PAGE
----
But details can be such a nuisance! He had an uncanny ability to befriend people in high places, forge documents and play the press. He set up satellite offices in Philadelphia and London, and used his combination of chutzpah, cunning and self-importance to keep the grift afloat. He didn’t just appeal to marks’ greed; his program was benevolent. Once the money was freed, he was going to funnel funds back into Ghana, for much-needed improvement projects. His lucre spelled out a direct route to dignity and liberation, and people were all too primed to buy into the con. “Even when he didn’t give them money, he gave them a tension or excitement,” Yeebo said. “He gave them a reason to keep taking risks.”

There were a few skeptics – notably, as it happens, Shirley Temple Black. The former child star was serving as a US ambassador in Accra and had her doubts about the so-called Oman Ghana Trust Fund. As she put in a cable to the secretary of state, Henry Kissinger: “Those who believe Blay-Miezah a fraud are worried he might just have the money and then they would look extremely foolish.” Victims’ reluctance to identify as suckers only helped shield Blay-Miezah and breathe life into his scam. People wanted to believe.

“He was magnetic and charming and handsome,” Yeebo said. “He also seemed to charm even the people who would come to hate him.”

Her blow-by-blow narrative comes to assume a cyclical quality. It happened again and again: skepticism led to criticism led to accusation led to defensive tactics that discredited any doubters and led to Blay-Miezah’s purchase on a higher social or political rung. A master of dog-ate-my-homeworking and squeezing lemonade out of lemons, he convinced a great many that he was the one man who held the key to restoring Ghana’s wealth. He was audacious and brave, inviting chief investors to congregate at international retreats where he would dole out the money they’d long waited for – only for a death of a business associate, or a sudden illness, or a new bureaucratic hurdle to present itself and render the gathering moot. Everybody was a little complicit. Yeebo cites a study from the 1950s, in which scholars looked at members of a cult whose leader had promised that the end of the world was nigh. When the apocalypse failed to materialize, “their belief became stronger”.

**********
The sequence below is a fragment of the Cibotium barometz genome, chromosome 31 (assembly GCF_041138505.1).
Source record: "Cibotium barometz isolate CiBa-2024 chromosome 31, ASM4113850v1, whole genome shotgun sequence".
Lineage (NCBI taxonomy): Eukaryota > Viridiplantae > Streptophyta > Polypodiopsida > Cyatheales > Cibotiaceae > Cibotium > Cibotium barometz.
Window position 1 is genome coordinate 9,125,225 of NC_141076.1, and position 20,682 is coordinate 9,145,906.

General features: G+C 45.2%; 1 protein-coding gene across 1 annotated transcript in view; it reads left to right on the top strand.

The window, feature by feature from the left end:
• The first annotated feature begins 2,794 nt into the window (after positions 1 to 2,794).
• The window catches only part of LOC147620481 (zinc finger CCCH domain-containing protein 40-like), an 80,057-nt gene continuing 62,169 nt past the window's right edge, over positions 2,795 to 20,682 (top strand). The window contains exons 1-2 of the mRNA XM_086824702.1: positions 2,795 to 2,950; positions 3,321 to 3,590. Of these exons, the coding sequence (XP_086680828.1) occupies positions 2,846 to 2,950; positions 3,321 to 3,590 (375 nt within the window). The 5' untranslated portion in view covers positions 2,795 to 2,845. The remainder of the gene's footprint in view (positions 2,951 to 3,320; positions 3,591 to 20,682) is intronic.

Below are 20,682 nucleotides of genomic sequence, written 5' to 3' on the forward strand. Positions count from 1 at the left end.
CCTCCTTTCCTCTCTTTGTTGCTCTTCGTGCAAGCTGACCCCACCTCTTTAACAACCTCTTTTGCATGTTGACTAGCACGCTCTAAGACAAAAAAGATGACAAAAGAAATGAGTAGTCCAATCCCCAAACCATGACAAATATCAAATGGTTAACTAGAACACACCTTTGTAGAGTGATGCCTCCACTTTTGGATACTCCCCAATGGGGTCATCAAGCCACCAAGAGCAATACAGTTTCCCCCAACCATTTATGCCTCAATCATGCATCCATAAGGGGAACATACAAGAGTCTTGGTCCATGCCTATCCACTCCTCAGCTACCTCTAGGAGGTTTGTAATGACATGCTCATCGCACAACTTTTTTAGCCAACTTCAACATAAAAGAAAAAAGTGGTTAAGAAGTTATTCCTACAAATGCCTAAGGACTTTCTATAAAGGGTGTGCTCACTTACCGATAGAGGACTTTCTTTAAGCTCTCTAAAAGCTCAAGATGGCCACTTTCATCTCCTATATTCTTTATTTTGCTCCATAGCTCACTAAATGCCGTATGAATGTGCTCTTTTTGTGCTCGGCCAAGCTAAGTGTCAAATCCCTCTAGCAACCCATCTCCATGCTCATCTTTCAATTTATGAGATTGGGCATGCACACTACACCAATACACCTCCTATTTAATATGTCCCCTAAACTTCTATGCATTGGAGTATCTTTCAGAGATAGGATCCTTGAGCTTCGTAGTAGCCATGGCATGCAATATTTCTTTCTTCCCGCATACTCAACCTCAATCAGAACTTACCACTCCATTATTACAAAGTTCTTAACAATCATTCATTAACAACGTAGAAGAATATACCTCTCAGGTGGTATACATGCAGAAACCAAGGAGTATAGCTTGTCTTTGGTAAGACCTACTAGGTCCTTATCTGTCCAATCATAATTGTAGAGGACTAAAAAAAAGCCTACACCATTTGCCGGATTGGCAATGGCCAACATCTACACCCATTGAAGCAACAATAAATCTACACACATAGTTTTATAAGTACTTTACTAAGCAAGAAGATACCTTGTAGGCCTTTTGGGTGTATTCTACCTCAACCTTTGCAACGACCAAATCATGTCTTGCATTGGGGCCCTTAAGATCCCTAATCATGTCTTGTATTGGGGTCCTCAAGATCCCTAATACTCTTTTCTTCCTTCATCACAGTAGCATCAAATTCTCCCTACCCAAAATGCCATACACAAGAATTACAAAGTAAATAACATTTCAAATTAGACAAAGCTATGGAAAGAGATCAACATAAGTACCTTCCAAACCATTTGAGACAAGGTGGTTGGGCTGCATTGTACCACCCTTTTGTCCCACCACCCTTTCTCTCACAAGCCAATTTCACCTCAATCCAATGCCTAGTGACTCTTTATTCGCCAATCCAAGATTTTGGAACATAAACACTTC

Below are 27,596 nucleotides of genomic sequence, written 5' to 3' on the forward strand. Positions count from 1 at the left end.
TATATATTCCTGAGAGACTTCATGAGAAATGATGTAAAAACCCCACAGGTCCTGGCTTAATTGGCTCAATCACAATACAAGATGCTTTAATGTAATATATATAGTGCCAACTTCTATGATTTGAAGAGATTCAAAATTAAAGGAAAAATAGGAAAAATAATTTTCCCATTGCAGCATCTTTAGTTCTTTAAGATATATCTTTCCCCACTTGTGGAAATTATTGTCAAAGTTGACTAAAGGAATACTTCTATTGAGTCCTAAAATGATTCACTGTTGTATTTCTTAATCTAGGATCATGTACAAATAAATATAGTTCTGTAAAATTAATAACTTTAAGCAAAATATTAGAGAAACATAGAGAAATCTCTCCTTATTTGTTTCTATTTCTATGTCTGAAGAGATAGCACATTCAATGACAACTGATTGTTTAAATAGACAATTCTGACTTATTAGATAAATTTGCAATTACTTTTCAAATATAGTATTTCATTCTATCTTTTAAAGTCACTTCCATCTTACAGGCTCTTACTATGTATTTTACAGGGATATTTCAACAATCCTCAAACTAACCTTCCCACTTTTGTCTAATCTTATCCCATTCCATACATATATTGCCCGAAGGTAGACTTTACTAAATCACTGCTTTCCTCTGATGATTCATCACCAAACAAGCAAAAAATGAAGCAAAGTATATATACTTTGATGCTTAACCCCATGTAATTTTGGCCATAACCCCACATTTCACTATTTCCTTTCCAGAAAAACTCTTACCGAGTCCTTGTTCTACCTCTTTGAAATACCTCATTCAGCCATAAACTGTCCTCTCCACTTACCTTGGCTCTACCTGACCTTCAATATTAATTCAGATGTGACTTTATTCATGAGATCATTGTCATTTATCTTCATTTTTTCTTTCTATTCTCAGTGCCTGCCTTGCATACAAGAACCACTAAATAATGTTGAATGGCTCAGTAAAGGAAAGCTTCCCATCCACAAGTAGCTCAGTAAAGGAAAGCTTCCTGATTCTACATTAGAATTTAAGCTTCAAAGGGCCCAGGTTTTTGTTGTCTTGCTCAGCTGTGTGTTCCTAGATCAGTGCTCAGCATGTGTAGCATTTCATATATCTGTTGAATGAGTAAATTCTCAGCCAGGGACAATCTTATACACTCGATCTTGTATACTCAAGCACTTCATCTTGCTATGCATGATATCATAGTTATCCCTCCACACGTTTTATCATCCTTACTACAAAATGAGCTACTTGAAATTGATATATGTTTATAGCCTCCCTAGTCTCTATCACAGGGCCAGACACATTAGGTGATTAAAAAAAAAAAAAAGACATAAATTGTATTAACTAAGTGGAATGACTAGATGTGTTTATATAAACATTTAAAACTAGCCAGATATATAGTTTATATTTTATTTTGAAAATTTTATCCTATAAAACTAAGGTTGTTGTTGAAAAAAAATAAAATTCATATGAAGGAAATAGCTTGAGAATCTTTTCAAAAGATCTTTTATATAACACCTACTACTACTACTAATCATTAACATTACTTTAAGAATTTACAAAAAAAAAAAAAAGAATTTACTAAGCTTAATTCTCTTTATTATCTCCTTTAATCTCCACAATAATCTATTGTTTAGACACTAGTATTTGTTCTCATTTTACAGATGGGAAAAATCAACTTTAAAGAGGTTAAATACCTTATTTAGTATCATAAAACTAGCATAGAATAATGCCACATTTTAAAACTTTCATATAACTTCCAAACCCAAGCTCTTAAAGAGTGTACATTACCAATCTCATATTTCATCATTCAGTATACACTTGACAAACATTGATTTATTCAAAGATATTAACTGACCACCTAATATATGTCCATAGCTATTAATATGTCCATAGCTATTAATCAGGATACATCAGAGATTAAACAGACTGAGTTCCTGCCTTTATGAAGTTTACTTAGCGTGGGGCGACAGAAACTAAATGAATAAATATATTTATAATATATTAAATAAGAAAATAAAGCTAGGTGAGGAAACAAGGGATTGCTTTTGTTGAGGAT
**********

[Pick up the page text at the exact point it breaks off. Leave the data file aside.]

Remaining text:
Yeebo’s book is also an evocative portal to a world that mixed mid-century glamor with futurism. “I actually have a giant folder of photos from the 50s all the way to the 90s,” Yeebo said. “I was really hungry for these images, because I hadn’t seen enough of them anywhere. It was almost like I could step into my grandparents’ photo album.”

She began digging around the story in 2016, after her mother sent her the WhatsApp video of Blay-Miezah’s notorious 60 Minutes appearance. His screen presence was startling and his gravity-defying narrative felt of a piece with the spirit of Ghana, where Yeebo’s parents were born and where political unrest and economic instability often gave rise to creativity. “You could have the most secure government job and, for some reason, you still wouldn’t get your salary for like six months,” she said.

Raised in London, Yeebo was living part-time in Ghana, filing freelance stories to British and American magazines, when she embarked on the project. Researching her book, she came to see the overlap between truth and fabrication. “I’d be randomly talking to someone in London or Philly or Accra. They tell me something just that couldn’t have been true at all. And then I’d go look it up and it was actually true,” she said. “You start to think about the stories people tell a lot more carefully.”

Decades after Blay-Miezah’s death, the con is still thriving, and other people are out there collecting investments for the supposed fund. If they’re any good, they probably don’t think what they’re doing is beyond the pale. “You can’t just be a liar,” Yeebo said. “You actually have to believe in it a little bit yourself.”


The Guardian, UK